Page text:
- 1995: In the Red (Dead Reckoning) with Don Heffington
- 1996: Tammy Rogers (Dead Reckoning)
- 1999: The Speed of Love (Dead Reckoning)
With the Steeldrivers
- 2008: The Steeldrivers - The Steeldrivers (Rounder)
- 2010: The Steeldrivers - Reckless (Rounder)
- 2011: Bailey & Rogers - Banjo & Fiddle (Richard Bailey Music)
- 2012: The Steeldrivers - Hammer Down (Rounder)
- 2015: The Steeldrivers - The Muscle Shoals Recordings (Rounder)
- 2020: The Steeldrivers - Bad For You (Rounder)
With Buddy and Julie Miller
- 1995: Buddy Miller - Your Love and Other Lies (Hightone)
- 1996: Julie Miller - Invisible Girl (Hightone)
- 1997: Buddy Miller - Poison Love (Hightone)
- 1997: Julie Miller - Blue Pony (Hightone)
- 1999: Buddy Miller - Cruel Moon (Hightone)
- 2001: Buddy and Julie Miller - Buddy & Julie Miller (Hightone)
- 2002: Buddy Miller - Midnight and Lonesome (Hightone)
- 2004: Buddy Miller - Universal United House of Prayer (New West)
As Guest Musician
- 1993: Charlie Major - The Other Side (Arista)
- 1994: Betsy - Rough Around the Edges (NorthSouth)
- 1994: Jim Lauderdale - Pretty Close to the Truth (Atlantic)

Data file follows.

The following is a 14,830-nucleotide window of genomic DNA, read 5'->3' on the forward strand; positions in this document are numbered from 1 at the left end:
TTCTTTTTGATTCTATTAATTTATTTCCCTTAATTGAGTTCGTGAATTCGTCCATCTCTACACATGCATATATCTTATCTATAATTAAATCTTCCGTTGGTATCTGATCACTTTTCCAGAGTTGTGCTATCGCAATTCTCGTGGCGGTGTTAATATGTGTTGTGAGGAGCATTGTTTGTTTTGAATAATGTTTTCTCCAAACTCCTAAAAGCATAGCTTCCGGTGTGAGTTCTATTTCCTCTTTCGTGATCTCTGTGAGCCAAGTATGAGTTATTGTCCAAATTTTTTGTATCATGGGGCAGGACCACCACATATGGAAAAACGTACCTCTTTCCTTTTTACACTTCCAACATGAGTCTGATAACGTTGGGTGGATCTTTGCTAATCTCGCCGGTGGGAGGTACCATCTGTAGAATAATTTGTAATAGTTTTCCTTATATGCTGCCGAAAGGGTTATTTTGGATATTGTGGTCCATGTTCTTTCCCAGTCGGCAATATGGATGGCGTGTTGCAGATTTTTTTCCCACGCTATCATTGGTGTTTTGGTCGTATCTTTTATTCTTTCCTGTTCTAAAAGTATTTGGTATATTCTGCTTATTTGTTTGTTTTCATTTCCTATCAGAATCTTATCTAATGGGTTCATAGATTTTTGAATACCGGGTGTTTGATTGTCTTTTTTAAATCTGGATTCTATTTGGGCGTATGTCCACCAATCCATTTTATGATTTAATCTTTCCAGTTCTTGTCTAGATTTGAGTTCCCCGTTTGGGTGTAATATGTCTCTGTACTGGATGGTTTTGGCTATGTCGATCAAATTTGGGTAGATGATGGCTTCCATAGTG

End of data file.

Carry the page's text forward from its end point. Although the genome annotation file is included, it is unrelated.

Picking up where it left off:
- 1994: Peter Case - Sings Like Hell (Vanguard)
- 1994: Victoria Williams - Loose (Mammoth)
- 1995: The Jayhawks - Tomorrow the Green Grass (American)
- 1995: Kieran Kane - Dead Rekoning (Dead Reckoning)
- 1996: Doug Powell - Ballad of the Tin Men (Mercury)
- 1996: Greg Trooper - Noises in the Hallway (D'Ville)
- 1997: The Dead Reckoners - A Night of Reckoning (Dead Reckoning)
- 1997: Jeff Finlin - Highway Diaries (Little Dog / Mercury)
- 1997: Matraca Berg - Sunday Morning to Saturday Night (Rising Tide)
- 1998: Kieran Kane - Six Months, No Sun (Dead Reckoning)
- 1998: Stonehill - Thirst (Brentwood)
- 1999: Geoff Moore - Geoff Moore (ForeFront)
- 1999: Phil Madeira - Three Horse Shoes (Silent Planet)
- 2000: Bill Mallonee and Vigilantes of Love - Audible Sigh (Compass)
- 2000: Todd Snider - Happy to be Here (Oh Boy)
- 2001: Susan Werner - New Non-Fiction (self-released)
- 2002: All Star United - Revolution (Furious?)
- 2002: BlackHawk - Spirit Dancer (Columbia)
- 2002: Corb Lund - Five Dollar Bill (Stony Plain)
- 2002: Victoria Williams - Sings Some Ol’ Songs (Dualtone)
- 2003: Duane Jarvis - Delicious (Slewfoot)
- 2004: Kim Carnes - Chasin' Wild Trains (Spark Dawg)
- 2004: Rosie Flores - Single Rose (Durango Rose)
- 2006: Adam Gregory - Adam Gregory (Mensa)
- 2006: The Grassmasters - Elvis Grass (Synergy)
- 2006: India.Arie - Testimony: Vol. 1, Life & Relationship (Motown)
- 2006: Jon Christopher Davis - Jon Christopher Davis (Palo Duro)
- 2007: Stephen Simmons - Something In Between (Americana)